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If 2019 was the summer of the hard seltzer, 2020 is poised to be the summer of the wine spritzer. Martha Stewart thinks so, as do industry experts. Two of the biggest trends in the beverage world right now are wine cocktails and low-alcohol vinos, and sitting squarely at the intersection of those two crazes are wine spritzers. In case you’re picturing the sugar-laden wine coolers of the eighties, think again. Originating in 19th century Europe, the spritzer — wine with a refreshing spritz of carbonated water — actually served as inspiration for the cooler. Want to give the trending tipple a shot? Here are 12 wine spritzer brands to try this summer.

Photography provided by Cool Cat

Cool Cat

This is one of the newest kids on the block, and no, the name was not inspired by Carole Baskin (although this spritzer company and Tiger King did both debut this spring). Cool Cat is more than just a drink; it’s a lifestyle brand that offers “unique wine cocktail experiences for a new generation of doers, explorers, seekers and creators.” Consider us inspired.

Photography provided by Ramona


Celebrity sommelier Jordan Salcito (who previously managed wine special projects at Momofuku) created Ramona as a way to get more people to drink wine. Among the brand’s celebrity fan club? Kanye and Rihanna. It’s artisanal and organic, featuring natural fruit flavors in varieties like Meyer lemon, ruby grapefruit and dry rosé. As Ramona’s tag line cheekily explains: It’s wine, but cooler.

Photography provided by Flora


Available in rosé and tiki (think tropical dream sans hangover), Flora’s spritzers are vegan, all-natural, gluten-free and guilt-free with just one gram sugar and 90 calories per can. The objective behind the bevy, which is crafted in small batches in New York’s Hudson Valley, is to be flavorful like wine yet drink like a seltzer. Mission accomplished, if we do say so.

Photography provided by Straightaway


While most spritzers contain around 6% alcohol, give or take, Straightaway’s pack more of a punch with 13%. Varieties include the apicco, fiore, negroni and last word, which takes its name from a Prohibition-era libation from Detroit. All are made by the namesake cocktail company out of Portland, Oregon, which does an extraordinary job elevating time-honored recipes with the best available ingredients and meticulous attention to detail.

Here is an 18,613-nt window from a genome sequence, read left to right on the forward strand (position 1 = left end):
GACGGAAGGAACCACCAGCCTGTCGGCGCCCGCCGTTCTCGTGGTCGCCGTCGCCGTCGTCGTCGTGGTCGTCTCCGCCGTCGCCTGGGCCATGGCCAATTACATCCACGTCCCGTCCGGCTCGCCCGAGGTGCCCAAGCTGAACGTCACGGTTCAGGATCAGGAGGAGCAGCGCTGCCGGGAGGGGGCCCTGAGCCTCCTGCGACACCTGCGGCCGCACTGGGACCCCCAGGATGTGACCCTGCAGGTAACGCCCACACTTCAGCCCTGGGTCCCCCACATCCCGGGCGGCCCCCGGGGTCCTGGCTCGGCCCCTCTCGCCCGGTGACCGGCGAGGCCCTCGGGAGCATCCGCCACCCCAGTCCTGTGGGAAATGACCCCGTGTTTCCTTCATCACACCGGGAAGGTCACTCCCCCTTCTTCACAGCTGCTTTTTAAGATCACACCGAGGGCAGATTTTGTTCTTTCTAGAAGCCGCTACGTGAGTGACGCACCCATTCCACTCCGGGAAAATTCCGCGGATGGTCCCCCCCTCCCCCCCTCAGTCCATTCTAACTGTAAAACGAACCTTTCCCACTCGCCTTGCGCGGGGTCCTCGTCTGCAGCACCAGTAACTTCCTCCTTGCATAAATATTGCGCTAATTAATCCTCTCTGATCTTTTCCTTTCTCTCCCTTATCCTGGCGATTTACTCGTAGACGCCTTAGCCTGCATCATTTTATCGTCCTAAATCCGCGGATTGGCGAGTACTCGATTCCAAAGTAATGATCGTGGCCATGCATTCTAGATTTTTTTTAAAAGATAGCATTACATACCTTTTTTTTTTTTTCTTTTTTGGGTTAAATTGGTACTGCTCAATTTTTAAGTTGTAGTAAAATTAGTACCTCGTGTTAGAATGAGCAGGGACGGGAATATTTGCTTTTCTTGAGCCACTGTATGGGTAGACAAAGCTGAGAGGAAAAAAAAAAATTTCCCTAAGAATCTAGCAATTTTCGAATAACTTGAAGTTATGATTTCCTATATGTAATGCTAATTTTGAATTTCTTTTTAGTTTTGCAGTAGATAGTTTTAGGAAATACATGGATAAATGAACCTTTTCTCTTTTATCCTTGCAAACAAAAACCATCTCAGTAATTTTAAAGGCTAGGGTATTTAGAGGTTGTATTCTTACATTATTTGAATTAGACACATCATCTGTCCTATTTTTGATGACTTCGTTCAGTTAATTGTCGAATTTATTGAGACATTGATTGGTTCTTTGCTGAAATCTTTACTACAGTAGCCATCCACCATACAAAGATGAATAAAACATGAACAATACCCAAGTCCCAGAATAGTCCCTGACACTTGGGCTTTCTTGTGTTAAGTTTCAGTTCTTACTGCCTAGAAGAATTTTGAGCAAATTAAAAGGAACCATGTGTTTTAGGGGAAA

Photography by Madison Fender


With a name that means “little wine,” this spritzer comes from women-run Chronicle Wines out of New York. Available in flavors like apple ginger, blueberry rosewater and orange cardamom, Vinette is considered chapter five in the brand’s chronicle (get it?) of stories and was born out of a desire to create a light, bubbly, take-anywhere bevy that would appeal to wine, beer and cocktail lovers alike. Cheers to that.

Photography provided by Zina Makar

Sera Luce

This Venetian spritzer takes its inspiration from the Italian classic, which is perhaps the most iconic apertivococktail. Valencia orange, a bouquet of herbs, and other traditional botanicals come together for a bubby concoction that’s equal parts bitter and sweet. It’s intended to transport drinkers to Italy, and it does just that.

Photography provided by Little Fancy

Little Fancy

This brand prides itself on being “the ease of a beautiful summer afternoon in a can,” and we can attest to that. It combines naturally flavored sparkling water and hand-selected wines in tasty varieties like peachy rosé and pinot pear. Both are, in our opinion, just the right amount of fancy.

Photography provided by Old Westminster Piquette

Old Westminster Piquette

Old Westminster’s all-natural, skin-contact piquette is crafted by hydrating pressed grapes with fresh water. It has notes of candied peach, fresh citrus and lime. This Maryland winery’s distinctive vinos are the product of the Baker family’s collective expertise, meticulous vineyard care, and minimal intervention in the cellar.

Photography provided by Hoxie


This is one of the hottest brands in the wine spritzer biz. It’s made in SoCal with sustainably grown grapes and all-natural ingredients and without added colors, tannins or junk (as Hoxie puts it). The bright-colored cans come in flavors like grapefruit elderflower, lemon ginger rosé and cold cola rouge. Chef Josh Rosenstein first started making spritzers on the line for brunch service, and the rest is history — or, more accurately, Hoxie.

Photography by Sierra Devine

Three Brothers

New York’s Three Brothers makes three distinct spritzers using the winery’s vinos: cosmic lime, mango gypsy and — our personal favorite — 100% That B (a brambleberry bevy crafted with the estate-grown grüner veltliner). All are inspired by famous songstresses: Florence and the Machine; Stevie Nicks; and of course Minneapolis music maven Lizzo, respectively.

Photography provided by Pampelonne


This spritzer takes its moniker from the St. Tropez beach of the same name and its inspiration from the unique sparkling rosé that’s enjoyed there. It’s crafted with fine French wine and a desire to create something light, crisp and not to sweet “so you can have a few without feeling heavy.” The first iteration was rosé lime, with la pêche, blood orange and French 75 flavors following. 

Photography provided by Movo


Movo considers its spritzers — available in peach white, raspberry rosé and blood orange sangria — adult juice boxes. But we think that’s vastly underselling this modern take on vino. The brand has plenty of personality and just the right amount of sass. Take, for example, Movo’s mission: to lighten things up and be a little ray of yay in a world of corkscrews (yes, that’s a dig at traditional wines).

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